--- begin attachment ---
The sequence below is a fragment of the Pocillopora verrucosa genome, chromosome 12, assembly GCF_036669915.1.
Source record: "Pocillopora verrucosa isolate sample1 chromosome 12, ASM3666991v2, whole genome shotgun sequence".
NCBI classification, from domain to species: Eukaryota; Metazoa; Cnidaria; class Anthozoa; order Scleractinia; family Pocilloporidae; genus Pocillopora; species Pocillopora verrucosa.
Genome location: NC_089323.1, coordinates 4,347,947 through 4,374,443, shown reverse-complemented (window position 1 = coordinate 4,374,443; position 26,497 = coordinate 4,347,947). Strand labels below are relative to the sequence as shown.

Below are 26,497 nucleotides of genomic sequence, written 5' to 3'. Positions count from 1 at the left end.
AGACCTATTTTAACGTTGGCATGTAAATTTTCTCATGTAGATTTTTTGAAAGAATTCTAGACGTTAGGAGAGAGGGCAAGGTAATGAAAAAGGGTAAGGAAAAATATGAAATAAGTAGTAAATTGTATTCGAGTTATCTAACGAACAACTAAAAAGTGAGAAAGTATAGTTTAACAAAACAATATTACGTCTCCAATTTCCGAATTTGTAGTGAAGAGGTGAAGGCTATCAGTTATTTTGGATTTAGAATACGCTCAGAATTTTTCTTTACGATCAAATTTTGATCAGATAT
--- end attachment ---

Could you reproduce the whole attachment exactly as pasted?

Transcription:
The sequence below is a fragment of the Pocillopora verrucosa genome, chromosome 12, assembly GCF_036669915.1.
Source record: "Pocillopora verrucosa isolate sample1 chromosome 12, ASM3666991v2, whole genome shotgun sequence".
NCBI classification, from domain to species: Eukaryota; Metazoa; Cnidaria; class Anthozoa; order Scleractinia; family Pocilloporidae; genus Pocillopora; species Pocillopora verrucosa.
Genome location: NC_089323.1, coordinates 4,347,947 through 4,374,443, shown reverse-complemented (window position 1 = coordinate 4,374,443; position 26,497 = coordinate 4,347,947). Strand labels below are relative to the sequence as shown.

Below are 26,497 nucleotides of genomic sequence, written 5' to 3'. Positions count from 1 at the left end.
AGACCTATTTTAACGTTGGCATGTAAATTTTCTCATGTAGATTTTTTGAAAGAATTCTAGACGTTAGGAGAGAGGGCAAGGTAATGAAAAAGGGTAAGGAAAAATATGAAATAAGTAGTAAATTGTATTCGAGTTATCTAACGAACAACTAAAAAGTGAGAAAGTATAGTTTAACAAAACAATATTACGTCTCCAATTTCCGAATTTGTAGTGAAGAGGTGAAGGCTATCAGTTATTTTGGATTTAGAATACGCTCAGAATTTTTCTTTACGATCAAATTTTGATCAGATAT